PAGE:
The allegations in this letter were extremely disturbing as they are completely contrary to the mission of the office and goal of protecting victims. I contacted both Williams College and the Williamstown Police Department to begin an inquiry into the matter and found that Mr. Pucci's claims were not only without merit, but misleading, ill-informed, and insensitive to victims.

What I discovered was that the majority of the information provided by Williams College to the Williamstown Police Department did not contain sufficient data to permit a thorough investigation by law enforcement. It found that although Mr. Pucci claimed that "all the data about this sexual violence was reported [by the college] to the Williamstown Police Department," in fact, two-thirds of the incidents reported to the police failed to identify either the victim or the alleged perpetrator of the crime.

Williamstown Police Chief Kyle Johnson discovered an additional 18 cases of sexual assault were never even reported to his department and, therefore, could not be referred to the district attorney's office for further investigation or prosecution. Mr. Pucci's claim that "all the data" about these crimes was shared with the local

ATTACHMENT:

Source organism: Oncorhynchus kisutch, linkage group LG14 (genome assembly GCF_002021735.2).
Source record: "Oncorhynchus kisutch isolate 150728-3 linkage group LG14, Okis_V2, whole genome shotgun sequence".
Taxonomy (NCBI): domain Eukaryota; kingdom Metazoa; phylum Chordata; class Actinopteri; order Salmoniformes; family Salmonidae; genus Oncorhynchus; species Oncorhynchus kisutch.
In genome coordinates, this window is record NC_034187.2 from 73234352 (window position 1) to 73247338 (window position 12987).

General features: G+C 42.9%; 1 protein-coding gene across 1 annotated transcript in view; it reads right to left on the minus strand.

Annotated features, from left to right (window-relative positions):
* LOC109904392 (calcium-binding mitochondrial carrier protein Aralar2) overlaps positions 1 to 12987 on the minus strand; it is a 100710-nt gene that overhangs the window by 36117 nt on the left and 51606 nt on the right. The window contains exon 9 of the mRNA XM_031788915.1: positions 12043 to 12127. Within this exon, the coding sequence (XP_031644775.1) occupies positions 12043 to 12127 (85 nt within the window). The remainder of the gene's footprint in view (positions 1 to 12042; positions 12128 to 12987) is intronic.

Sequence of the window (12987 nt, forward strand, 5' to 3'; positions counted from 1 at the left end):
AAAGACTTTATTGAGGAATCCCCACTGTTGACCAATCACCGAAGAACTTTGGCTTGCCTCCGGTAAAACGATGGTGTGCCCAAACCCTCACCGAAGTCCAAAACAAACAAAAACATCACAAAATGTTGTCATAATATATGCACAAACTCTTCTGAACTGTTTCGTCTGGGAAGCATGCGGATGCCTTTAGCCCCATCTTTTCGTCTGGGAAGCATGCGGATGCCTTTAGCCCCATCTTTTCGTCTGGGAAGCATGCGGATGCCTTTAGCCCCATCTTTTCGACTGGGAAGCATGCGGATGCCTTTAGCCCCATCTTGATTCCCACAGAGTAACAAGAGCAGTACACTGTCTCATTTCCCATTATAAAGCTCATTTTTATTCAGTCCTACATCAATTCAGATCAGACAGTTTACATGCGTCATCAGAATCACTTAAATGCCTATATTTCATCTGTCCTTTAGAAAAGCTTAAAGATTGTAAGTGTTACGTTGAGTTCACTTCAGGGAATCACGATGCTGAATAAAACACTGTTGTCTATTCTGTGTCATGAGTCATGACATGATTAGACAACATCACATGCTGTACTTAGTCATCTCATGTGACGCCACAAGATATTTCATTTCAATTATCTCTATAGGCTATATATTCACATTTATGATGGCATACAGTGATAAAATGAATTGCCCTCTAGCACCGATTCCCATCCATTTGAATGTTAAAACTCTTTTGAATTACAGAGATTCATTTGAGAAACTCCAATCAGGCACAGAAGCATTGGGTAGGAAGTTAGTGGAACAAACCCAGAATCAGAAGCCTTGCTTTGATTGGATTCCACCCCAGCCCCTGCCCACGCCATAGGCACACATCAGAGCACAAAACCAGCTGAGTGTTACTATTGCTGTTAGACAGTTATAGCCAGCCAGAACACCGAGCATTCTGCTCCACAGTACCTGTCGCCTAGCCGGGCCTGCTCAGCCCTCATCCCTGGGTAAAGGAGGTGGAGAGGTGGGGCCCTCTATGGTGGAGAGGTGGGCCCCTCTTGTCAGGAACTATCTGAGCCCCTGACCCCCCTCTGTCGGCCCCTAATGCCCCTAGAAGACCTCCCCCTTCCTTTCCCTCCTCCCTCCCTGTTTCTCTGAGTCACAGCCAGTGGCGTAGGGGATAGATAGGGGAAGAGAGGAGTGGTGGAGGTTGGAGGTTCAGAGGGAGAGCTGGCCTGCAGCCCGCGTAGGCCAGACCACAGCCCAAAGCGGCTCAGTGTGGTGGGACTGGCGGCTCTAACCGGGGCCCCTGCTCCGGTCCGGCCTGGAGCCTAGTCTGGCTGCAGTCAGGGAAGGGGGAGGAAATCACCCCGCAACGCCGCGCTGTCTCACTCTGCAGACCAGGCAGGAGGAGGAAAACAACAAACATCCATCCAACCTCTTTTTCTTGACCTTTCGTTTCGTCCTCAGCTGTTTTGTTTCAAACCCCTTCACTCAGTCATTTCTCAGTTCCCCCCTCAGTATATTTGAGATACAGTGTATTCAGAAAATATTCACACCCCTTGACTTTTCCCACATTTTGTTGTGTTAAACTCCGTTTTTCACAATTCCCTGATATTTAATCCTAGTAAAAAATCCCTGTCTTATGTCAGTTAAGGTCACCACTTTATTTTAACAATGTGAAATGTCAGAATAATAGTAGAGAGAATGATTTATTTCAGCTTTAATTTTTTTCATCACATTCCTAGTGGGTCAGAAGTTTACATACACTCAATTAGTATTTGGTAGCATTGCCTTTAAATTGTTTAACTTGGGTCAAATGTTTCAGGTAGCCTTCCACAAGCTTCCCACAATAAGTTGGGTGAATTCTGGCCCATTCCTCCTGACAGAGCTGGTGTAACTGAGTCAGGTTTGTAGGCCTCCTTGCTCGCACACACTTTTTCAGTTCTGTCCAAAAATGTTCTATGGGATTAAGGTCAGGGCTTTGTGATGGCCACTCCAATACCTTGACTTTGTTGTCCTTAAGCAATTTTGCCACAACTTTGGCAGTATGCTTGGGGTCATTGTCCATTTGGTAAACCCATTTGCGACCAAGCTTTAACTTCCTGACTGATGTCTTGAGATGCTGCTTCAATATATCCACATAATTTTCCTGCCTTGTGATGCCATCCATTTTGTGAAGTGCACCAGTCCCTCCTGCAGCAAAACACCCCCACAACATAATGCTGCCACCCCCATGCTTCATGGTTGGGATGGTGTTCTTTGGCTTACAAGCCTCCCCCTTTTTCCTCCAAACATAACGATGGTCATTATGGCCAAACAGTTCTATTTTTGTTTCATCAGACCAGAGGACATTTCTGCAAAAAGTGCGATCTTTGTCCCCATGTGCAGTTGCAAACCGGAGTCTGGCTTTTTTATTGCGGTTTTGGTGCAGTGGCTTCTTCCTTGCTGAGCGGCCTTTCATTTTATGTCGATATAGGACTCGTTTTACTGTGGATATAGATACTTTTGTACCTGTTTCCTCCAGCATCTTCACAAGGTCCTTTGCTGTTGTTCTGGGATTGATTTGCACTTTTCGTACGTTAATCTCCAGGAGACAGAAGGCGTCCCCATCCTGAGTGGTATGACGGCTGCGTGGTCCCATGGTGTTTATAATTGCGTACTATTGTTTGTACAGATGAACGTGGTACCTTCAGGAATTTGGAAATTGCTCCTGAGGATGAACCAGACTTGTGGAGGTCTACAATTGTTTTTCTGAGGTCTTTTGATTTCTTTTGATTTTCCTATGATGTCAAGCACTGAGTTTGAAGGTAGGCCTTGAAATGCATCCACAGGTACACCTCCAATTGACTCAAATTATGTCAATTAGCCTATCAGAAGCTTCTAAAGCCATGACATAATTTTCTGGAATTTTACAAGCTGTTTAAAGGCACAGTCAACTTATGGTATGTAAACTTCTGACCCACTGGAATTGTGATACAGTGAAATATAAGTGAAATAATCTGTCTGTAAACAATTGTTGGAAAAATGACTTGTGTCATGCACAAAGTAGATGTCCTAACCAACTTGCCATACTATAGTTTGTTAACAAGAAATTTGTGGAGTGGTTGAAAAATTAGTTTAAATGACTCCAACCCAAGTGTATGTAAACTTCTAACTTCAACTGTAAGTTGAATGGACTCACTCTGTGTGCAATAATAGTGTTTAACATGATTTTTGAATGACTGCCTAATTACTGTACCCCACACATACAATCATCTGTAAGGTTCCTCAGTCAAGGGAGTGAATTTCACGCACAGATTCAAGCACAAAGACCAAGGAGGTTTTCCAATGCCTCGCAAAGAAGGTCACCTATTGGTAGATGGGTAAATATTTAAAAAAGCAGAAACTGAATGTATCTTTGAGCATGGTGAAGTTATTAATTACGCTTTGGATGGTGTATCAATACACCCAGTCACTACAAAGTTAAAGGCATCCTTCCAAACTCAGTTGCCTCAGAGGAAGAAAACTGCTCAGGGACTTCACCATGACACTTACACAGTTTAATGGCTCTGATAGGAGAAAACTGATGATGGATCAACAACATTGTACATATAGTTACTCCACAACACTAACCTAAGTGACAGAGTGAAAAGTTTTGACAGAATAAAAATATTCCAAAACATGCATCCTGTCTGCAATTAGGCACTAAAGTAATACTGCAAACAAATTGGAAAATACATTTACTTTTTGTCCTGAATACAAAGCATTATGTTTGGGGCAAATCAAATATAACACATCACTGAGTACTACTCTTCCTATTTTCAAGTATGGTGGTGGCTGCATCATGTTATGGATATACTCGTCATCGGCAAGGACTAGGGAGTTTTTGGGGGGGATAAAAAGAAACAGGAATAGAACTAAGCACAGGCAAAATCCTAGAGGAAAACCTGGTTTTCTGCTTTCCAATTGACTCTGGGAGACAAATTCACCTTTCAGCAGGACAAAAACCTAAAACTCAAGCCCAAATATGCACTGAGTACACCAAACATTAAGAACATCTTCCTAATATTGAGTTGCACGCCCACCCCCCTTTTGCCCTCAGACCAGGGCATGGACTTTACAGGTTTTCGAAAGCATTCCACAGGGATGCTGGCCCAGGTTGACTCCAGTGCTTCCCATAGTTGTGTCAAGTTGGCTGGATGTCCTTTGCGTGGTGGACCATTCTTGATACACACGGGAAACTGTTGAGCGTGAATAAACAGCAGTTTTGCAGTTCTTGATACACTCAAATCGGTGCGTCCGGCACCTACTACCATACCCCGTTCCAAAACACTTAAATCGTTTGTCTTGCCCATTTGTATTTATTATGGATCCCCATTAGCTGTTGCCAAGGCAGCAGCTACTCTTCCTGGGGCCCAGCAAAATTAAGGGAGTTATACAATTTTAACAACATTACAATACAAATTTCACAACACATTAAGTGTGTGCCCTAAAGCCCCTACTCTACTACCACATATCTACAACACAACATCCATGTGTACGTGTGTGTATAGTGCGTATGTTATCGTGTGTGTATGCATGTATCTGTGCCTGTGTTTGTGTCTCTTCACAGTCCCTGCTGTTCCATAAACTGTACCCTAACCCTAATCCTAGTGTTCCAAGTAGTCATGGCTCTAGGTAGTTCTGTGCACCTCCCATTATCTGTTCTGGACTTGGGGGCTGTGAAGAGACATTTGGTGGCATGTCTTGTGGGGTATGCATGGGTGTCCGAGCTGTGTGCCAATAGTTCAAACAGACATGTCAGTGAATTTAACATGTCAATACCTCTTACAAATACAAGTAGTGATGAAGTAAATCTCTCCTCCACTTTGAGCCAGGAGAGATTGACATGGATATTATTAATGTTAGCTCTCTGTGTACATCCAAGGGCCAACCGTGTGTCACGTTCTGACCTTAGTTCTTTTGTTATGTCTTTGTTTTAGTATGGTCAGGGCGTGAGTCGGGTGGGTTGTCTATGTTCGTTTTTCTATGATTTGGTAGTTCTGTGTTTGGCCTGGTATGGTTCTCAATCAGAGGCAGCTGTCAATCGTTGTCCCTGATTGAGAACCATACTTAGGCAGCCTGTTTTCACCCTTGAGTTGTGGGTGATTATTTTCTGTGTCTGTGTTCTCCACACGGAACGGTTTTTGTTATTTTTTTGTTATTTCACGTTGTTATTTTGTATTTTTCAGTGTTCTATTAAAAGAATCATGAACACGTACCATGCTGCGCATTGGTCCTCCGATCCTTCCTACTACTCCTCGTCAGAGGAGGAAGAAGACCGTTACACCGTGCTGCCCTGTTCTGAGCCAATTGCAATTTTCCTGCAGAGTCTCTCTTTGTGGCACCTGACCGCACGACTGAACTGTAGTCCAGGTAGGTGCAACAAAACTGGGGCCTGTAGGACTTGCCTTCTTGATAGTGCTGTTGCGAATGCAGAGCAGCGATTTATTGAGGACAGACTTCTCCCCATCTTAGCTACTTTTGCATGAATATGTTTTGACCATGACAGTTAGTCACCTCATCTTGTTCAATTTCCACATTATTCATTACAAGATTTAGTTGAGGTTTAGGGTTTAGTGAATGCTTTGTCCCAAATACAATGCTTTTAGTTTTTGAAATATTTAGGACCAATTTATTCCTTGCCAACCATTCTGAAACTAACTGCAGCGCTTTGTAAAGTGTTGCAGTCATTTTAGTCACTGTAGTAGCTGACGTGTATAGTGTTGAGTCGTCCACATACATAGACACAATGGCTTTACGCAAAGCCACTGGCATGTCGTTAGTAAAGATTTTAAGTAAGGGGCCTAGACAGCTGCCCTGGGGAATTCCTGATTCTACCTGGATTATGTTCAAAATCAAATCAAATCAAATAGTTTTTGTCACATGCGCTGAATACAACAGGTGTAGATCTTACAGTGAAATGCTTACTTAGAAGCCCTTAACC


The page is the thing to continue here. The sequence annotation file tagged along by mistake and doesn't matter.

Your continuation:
police and the Berkshire district attorney's office is simply not true.

When the police department timely requested the names of the parties involved in these cases to further their own investigation, Williams College did not provide the names and protected the confidentiality of the victims and alleged perpetrators. The college was well within its discretion not to reveal the names of the parties to these incidents. Title IX of the Education Amendments of 1972 does not require colleges and universities to report allegations of sexual violence to law enforcement, it only requires schools to investigate and address sexual violence on campus.

Title IX also permits, and even encourages, schools to maintain students' confidentiality. The college is not required to provide to the public or to the district attorney any additional information about these incidents.

In fact, the Annual Security and Fire Safety Report informs students that "all reported crimes will be investigated by the college and may become a matter of public record only if subpoenaed by law enforcement."

We in the DA's office fully respect the rights of victims who chose to remain anonymous and not move forward with an investigation and we understand that the college also has an obligation to provide a safe atmosphere for its students to speak freely. What is disappointing, and irresponsible, is that Mr. Pucci chose to blame the Berkshire district attorney's office for the nature of Williams College's public disclosures of sexual violence. Politicizing this issue was not " just politics" — it is just wrong.

It is important to continue to work with Williams College and Williamstown Police Department to assist in investigations and support all victims of sexual assault. This is an issue that colleges across the country are facing and we are committed to providing all of the necessary resources to not just Williams College but all college campuses in Berkshire County to address the problem.

Paul Caccaviello,

The writer is Berkshire district attorney and is running as a write-in candidate for election on Nov. 6.


(Author: Bill Densmore)